MAVEN's principal investigator, Bruce Jakosky, is based at the University of Colorado Laboratory for Atmospheric and Space Physics in Boulder. The university provides science instruments and leads science operations, education and public outreach. Goddard Space Flight Center manages the project and provides two of the science instruments for the mission. Lockheed Martin built the spacecraft and is responsible for mission operations. The University of California at Berkeley's Space Sciences Laboratory provides science instruments for the mission. NASA's Jet Propulsion Laboratory in Pasadena, Calif., provides navigation support, Deep Space Network support, and Electra telecommunications relay hardware and operations.

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Two Russian spacewalks planned aboard space station

On Aug. 16 and 22, Flight Engineers Fyodor Yurchikhin and Alexander Misurkin will install equipment for the arrival of a new Russian module and begin preparations for the installation later this year of an optical telescope on the International Space Station.

The two cosmonauts will venture outside the ISS at about 10:40 a.m. EDT on Aug. 16 for a spacewalk scheduled to last about 6.5 hours. They plan to continue routing power and Ethernet cables for the future arrival of the Russian Multipurpose Laboratory Module, which will be launched aboard a Proton rocket from the Baikonur Cosmodrome in Kazakhstan. They also will install on the Poisk module a panel of experiments designed to collect data on the effects of the microgravity environment in low-Earth orbit.

The Aug. 22 spacewalk also is scheduled to begin at about 7:40 a.m. Yurchikhin and Misurkin will remove a space laser communications system from the hull of the Zvezda service module and install a pointing platform on which a small optical telescope will be installed on a future Russian spacewalk.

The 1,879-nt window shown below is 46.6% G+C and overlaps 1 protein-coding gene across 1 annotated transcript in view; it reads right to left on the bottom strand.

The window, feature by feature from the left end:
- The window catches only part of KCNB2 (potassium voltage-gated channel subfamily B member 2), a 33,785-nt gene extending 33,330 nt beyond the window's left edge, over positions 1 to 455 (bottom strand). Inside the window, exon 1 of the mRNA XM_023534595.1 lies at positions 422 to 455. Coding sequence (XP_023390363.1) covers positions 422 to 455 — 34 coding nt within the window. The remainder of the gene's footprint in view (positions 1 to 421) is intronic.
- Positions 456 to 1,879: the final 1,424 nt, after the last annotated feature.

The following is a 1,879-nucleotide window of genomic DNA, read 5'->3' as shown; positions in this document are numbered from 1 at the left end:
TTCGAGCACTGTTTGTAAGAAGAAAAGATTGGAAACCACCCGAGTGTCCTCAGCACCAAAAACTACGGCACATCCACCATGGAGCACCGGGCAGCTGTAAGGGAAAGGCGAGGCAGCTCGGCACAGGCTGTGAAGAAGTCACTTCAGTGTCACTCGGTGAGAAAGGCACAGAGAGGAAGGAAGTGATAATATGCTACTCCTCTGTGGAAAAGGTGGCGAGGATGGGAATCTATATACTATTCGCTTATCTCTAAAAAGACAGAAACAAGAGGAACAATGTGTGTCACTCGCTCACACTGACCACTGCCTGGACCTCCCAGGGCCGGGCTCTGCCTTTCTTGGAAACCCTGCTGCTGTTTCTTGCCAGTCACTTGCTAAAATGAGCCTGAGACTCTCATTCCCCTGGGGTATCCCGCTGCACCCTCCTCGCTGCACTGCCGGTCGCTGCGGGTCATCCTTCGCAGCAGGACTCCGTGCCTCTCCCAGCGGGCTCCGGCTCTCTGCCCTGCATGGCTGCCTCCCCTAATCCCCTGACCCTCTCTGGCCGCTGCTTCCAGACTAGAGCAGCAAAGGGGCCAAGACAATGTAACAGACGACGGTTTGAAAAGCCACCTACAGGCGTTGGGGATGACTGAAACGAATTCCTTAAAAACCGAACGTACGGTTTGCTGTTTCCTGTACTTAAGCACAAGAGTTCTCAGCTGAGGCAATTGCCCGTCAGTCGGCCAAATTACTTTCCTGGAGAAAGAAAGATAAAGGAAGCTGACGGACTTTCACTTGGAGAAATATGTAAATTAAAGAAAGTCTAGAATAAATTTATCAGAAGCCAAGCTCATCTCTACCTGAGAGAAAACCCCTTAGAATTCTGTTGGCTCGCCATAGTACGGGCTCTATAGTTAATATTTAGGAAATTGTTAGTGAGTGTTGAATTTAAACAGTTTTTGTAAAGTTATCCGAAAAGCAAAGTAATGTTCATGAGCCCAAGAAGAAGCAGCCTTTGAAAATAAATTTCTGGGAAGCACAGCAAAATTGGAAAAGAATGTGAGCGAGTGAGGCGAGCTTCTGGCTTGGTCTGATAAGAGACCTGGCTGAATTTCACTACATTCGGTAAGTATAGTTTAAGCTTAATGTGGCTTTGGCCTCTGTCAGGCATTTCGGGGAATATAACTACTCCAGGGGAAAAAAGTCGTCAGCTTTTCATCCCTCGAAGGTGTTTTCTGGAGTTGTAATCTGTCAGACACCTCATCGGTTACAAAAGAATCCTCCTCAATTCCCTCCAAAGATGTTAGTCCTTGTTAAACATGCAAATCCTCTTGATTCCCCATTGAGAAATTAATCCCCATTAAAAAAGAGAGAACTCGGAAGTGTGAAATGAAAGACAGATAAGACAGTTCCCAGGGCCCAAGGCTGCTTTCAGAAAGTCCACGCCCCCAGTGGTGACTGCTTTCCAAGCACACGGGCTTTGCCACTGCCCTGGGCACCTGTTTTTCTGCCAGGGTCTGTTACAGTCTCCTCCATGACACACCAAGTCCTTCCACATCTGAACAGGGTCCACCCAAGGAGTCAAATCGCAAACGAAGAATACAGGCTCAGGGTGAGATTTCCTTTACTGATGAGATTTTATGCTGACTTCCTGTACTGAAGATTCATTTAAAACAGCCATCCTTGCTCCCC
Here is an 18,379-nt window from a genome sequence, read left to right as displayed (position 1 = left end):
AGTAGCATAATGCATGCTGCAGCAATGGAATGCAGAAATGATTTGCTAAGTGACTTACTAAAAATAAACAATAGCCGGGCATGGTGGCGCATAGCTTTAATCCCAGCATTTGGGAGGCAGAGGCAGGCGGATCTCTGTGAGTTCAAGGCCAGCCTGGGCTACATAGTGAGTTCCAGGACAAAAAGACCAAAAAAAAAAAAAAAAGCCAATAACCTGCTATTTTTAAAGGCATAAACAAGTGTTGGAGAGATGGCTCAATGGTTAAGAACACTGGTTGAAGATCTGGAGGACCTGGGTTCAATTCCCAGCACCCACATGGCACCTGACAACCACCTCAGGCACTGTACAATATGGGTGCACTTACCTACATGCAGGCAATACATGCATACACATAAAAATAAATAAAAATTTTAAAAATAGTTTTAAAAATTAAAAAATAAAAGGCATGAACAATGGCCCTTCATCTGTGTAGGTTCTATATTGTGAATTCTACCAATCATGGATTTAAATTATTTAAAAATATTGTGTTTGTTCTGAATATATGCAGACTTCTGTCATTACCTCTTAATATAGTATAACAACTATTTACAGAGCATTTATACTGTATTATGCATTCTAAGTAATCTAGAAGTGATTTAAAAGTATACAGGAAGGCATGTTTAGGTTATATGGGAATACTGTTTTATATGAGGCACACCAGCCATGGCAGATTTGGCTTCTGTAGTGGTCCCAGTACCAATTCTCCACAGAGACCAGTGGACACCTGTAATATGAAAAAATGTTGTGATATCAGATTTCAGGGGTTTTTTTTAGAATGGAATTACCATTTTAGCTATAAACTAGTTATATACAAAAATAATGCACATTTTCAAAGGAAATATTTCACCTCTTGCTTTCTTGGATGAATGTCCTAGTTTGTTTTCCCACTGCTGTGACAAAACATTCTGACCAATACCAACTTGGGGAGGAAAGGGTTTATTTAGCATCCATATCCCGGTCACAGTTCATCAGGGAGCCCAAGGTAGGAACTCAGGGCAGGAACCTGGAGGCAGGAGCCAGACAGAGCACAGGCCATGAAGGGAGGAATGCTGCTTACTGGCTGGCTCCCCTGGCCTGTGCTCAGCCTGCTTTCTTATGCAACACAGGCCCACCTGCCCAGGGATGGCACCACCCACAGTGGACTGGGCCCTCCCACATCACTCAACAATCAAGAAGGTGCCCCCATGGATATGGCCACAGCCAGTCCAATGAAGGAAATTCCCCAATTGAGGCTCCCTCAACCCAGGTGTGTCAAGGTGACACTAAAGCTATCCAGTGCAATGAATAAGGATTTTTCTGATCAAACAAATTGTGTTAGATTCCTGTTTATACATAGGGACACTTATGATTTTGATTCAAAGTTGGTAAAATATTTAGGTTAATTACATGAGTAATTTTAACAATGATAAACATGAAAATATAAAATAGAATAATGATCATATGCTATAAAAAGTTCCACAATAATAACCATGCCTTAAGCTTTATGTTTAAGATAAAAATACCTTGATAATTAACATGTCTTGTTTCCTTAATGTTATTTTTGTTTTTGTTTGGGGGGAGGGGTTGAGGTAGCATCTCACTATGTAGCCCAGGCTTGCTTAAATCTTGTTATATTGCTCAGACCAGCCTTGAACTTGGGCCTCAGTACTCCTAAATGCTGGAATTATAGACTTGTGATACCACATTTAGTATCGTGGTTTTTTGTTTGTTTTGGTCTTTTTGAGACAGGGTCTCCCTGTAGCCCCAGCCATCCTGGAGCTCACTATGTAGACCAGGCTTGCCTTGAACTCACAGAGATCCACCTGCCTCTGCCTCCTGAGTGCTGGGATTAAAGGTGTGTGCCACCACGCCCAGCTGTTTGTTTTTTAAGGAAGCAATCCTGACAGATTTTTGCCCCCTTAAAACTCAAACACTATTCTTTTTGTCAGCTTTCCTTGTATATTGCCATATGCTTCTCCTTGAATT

The spacewalks will be the 172nd and 173rd in support of space station assembly and maintenance, the seventh and eighth of Yurchikhin's career and the second and third for Misurkin. Yurchikhin will wear a Russian Orlan suit bearing red stripes, and Misurkin will wear a suit with blue stripes. Misurkin's suit also will be equipped with a U.S. helmet camera to provide close up views of the work he will be performing outside the station.

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Sequestration: Florida-based company offers alternative to military flyovers

As sequestration continues to affect the U.S. military's ability to perform at air shows and participate in flyovers, civilian-owned Black Diamond Jet Team is stepping in as an alternative for professional and college-level sports teams, as well as other organizations looking to book a flyover for an upcoming event.

Black Diamond Jet Team, based in Lakeland, Fla., has performed at dozens of air shows and performed numerous flyovers since it was founded in 2010. The team has seen an increase in demand for flyover appearances since sequestration, recently performing a five-ship flyover as part of an elaborate grand opening event for Transformers: The Ride-3D at Universal Studios in Orlando. Black Diamond Jet Team has already booked additional air show appearances and event flyovers for the coming months and encourages universities, National Football League teams and other organizations looking to replace traditional military flyovers to consider the aerobatic jet team as an alternative option.

The Black Diamond Jet Team includes five L-39s and a Canadair CT-33.

In October, the team will participate in the 2013 Wings Over North Georgia show.